Rachel KaserInternet Culture Writer
Rachel is a writer and former game critic from Central Texas. She enjoys gaming, writing mystery stories, streaming on Twitch, and horseback Rachel is a writer and former game critic from Central Texas. She enjoys gaming, writing mystery stories, streaming on Twitch, and horseback riding. Check her Twitter for curmudgeonly criticisms.
Facebook this week has reassured everyone that it’s going to ban ads that promise “cures” for the Covid-19 virus (a.k.a. the coronavirus). Whether it can actually do so remains to be seen.
Both Facebook and Instagram first mentioned their interest in banning phony “cures” back in January, as part of their larger plan to banmisinformation surrounding the coronavirus. Facebook confirmed its interest in banning such ads to Business Insider today, saying:
We recently implemented a policy to prohibit ads that refer to the coronavirus and create a sense of urgency, like implying a limited supply, or guaranteeing a cure or prevention. We also have policies for surfaces like Marketplace that prohibit similar behavior.
Facebook would join the likes of Amazon, which warned sellers it would remove listings for items that claimed to cure or treat the coronavirus. Google also launched an SOS alert for the coronavirus, which arranges the search results to share news stories and sources from health organizations.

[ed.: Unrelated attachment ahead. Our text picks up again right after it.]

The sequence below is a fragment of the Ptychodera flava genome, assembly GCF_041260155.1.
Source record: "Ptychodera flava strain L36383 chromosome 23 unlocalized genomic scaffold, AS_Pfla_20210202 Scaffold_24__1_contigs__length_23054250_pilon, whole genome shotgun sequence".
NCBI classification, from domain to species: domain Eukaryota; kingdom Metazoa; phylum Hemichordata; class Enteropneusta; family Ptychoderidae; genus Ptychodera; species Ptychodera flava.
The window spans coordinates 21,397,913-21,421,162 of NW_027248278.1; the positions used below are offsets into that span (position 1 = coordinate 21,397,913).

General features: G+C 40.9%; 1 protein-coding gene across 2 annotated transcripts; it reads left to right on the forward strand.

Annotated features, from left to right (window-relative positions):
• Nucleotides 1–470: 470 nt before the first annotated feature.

[Read: Social media conspiracies blame coronavirus on 5G internet]
Last month, Facebook said it would remove “content with false claims or conspiracy theories that have been flagged by leading global health organizations and local health authorities that could cause harm to people who believe them.” This would include “claims related to false cures or prevention methods — like drinking bleach cures the coronavirus — or claims that create confusion about health resources that are available.”
Given that fears of infection are starting to result in greater public upset and major tech gatherings — like MWC and, most recently, GDC — becoming ghost towns, this feels more important now than it did last month. One would hope Facebook will actually be able to ban ads of this nature, but its track record isn’t looking so great. The company also committed to not allowing anti-vaccination ads to target users, but those still crop up on the platform. And as my colleague Bryan pointed out, it’s only labelled a handful of posts with a misinformation tag, despite its professed desire to curb the spread of such posts.
Facebook also said last month it would be helping researchers at Harvard’s School of Public Health and the National Tsing Hua University in Taiwan by “sharing aggregated and anonymized mobility data and high resolution population density maps to help inform their forecasting models for the spread of the virus.”
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